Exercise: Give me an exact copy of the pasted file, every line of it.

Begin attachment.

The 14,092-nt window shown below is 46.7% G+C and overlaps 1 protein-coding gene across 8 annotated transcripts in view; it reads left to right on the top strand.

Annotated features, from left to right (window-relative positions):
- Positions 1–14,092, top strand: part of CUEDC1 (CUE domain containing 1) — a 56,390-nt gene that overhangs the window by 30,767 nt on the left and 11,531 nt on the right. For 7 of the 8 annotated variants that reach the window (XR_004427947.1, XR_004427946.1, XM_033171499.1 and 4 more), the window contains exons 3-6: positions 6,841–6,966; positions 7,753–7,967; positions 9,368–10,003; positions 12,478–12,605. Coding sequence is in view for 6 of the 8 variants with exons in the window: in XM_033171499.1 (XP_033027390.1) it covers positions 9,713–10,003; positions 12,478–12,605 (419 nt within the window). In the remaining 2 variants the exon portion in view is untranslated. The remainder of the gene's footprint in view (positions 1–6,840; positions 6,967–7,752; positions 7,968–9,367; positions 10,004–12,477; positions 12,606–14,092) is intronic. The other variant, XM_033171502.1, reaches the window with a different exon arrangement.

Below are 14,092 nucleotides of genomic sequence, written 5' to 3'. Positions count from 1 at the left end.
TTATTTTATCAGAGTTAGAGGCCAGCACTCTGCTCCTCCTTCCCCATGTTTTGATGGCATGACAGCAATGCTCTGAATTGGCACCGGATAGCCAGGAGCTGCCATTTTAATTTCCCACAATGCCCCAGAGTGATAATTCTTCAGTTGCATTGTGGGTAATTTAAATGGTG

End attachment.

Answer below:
The 14,092-nt window shown below is 46.7% G+C and overlaps 1 protein-coding gene across 8 annotated transcripts in view; it reads left to right on the top strand.

Annotated features, from left to right (window-relative positions):
- Positions 1–14,092, top strand: part of CUEDC1 (CUE domain containing 1) — a 56,390-nt gene that overhangs the window by 30,767 nt on the left and 11,531 nt on the right. For 7 of the 8 annotated variants that reach the window (XR_004427947.1, XR_004427946.1, XM_033171499.1 and 4 more), the window contains exons 3-6: positions 6,841–6,966; positions 7,753–7,967; positions 9,368–10,003; positions 12,478–12,605. Coding sequence is in view for 6 of the 8 variants with exons in the window: in XM_033171499.1 (XP_033027390.1) it covers positions 9,713–10,003; positions 12,478–12,605 (419 nt within the window). In the remaining 2 variants the exon portion in view is untranslated. The remainder of the gene's footprint in view (positions 1–6,840; positions 6,967–7,752; positions 7,968–9,367; positions 10,004–12,477; positions 12,606–14,092) is intronic. The other variant, XM_033171502.1, reaches the window with a different exon arrangement.

Below are 14,092 nucleotides of genomic sequence, written 5' to 3'. Positions count from 1 at the left end.
TTATTTTATCAGAGTTAGAGGCCAGCACTCTGCTCCTCCTTCCCCATGTTTTGATGGCATGACAGCAATGCTCTGAATTGGCACCGGATAGCCAGGAGCTGCCATTTTAATTTCCCACAATGCCCCAGAGTGATAATTCTTCAGTTGCATTGTGGGTAATTTAAATGGTG